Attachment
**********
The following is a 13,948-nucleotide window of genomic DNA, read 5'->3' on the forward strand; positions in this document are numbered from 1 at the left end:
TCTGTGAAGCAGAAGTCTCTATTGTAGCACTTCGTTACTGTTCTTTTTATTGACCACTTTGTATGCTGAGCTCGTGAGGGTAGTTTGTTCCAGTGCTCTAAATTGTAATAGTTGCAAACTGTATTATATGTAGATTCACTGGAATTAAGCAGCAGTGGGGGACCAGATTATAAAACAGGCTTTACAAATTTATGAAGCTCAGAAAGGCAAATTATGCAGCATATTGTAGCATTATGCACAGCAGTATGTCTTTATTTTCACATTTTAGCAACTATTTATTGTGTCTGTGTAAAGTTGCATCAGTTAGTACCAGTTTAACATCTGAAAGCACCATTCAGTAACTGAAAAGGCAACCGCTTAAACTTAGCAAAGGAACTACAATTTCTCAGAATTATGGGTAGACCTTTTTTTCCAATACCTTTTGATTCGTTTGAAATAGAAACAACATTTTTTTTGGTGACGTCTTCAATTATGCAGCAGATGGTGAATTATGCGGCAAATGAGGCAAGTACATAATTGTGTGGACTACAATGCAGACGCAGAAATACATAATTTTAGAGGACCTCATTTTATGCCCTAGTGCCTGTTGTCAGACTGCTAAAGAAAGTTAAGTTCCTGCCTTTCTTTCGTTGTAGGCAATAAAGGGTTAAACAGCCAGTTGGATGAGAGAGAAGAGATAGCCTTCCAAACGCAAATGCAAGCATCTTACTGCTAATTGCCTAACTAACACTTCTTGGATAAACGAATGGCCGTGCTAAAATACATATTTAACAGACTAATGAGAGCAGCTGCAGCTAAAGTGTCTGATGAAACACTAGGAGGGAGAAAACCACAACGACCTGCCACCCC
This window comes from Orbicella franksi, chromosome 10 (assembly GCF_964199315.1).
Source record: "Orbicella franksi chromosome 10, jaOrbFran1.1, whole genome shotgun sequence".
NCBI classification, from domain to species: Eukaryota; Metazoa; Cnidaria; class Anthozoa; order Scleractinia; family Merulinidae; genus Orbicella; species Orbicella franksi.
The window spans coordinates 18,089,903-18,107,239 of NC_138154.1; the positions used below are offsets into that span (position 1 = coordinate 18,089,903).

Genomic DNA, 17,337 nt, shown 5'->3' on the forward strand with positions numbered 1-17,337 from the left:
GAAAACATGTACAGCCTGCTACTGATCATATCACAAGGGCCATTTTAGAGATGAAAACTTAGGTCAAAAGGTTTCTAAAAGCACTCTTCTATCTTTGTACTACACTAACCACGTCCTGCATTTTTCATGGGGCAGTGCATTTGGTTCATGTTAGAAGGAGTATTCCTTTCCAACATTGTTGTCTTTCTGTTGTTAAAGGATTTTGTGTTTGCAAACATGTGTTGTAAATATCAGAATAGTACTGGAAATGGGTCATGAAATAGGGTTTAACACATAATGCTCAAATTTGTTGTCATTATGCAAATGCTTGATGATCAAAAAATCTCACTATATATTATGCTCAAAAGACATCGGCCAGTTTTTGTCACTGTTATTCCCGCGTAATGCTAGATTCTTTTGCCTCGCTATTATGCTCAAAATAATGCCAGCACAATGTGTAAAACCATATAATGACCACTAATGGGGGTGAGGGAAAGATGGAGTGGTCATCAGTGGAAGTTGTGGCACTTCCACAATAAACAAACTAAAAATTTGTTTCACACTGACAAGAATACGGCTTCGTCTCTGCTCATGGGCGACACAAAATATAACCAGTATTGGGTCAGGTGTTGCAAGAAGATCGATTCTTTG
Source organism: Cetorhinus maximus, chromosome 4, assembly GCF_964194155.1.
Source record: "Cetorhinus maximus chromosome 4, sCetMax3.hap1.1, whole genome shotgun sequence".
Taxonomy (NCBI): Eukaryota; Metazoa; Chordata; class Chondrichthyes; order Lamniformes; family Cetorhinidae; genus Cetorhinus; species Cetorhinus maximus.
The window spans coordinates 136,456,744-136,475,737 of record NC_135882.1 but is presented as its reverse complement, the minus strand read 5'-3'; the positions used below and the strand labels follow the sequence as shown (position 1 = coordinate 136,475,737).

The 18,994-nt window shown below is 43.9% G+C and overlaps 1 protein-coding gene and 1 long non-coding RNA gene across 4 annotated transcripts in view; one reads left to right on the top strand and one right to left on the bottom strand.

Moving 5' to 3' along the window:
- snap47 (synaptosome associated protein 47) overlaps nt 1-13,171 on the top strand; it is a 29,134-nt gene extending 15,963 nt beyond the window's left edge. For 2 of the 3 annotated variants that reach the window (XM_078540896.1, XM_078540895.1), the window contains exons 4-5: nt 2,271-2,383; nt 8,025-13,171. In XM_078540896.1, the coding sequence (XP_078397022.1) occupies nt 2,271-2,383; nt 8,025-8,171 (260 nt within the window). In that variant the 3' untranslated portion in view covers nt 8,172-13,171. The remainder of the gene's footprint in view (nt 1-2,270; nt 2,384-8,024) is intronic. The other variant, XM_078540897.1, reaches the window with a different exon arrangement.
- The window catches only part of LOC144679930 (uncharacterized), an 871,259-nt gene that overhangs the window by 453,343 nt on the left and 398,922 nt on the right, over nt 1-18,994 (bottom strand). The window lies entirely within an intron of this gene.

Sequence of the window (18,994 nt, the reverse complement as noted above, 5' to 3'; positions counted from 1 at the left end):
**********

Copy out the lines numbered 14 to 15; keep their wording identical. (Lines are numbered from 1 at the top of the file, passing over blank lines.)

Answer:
Moving 5' to 3' along the window:
- snap47 (synaptosome associated protein 47) overlaps nt 1-13,171 on the top strand; it is a 29,134-nt gene extending 15,963 nt beyond the window's left edge. For 2 of the 3 annotated variants that reach the window (XM_078540896.1, XM_078540895.1), the window contains exons 4-5: nt 2,271-2,383; nt 8,025-13,171. In XM_078540896.1, the coding sequence (XP_078397022.1) occupies nt 2,271-2,383; nt 8,025-8,171 (260 nt within the window). In that variant the 3' untranslated portion in view covers nt 8,172-13,171. The remainder of the gene's footprint in view (nt 1-2,270; nt 2,384-8,024) is intronic. The other variant, XM_078540897.1, reaches the window with a different exon arrangement.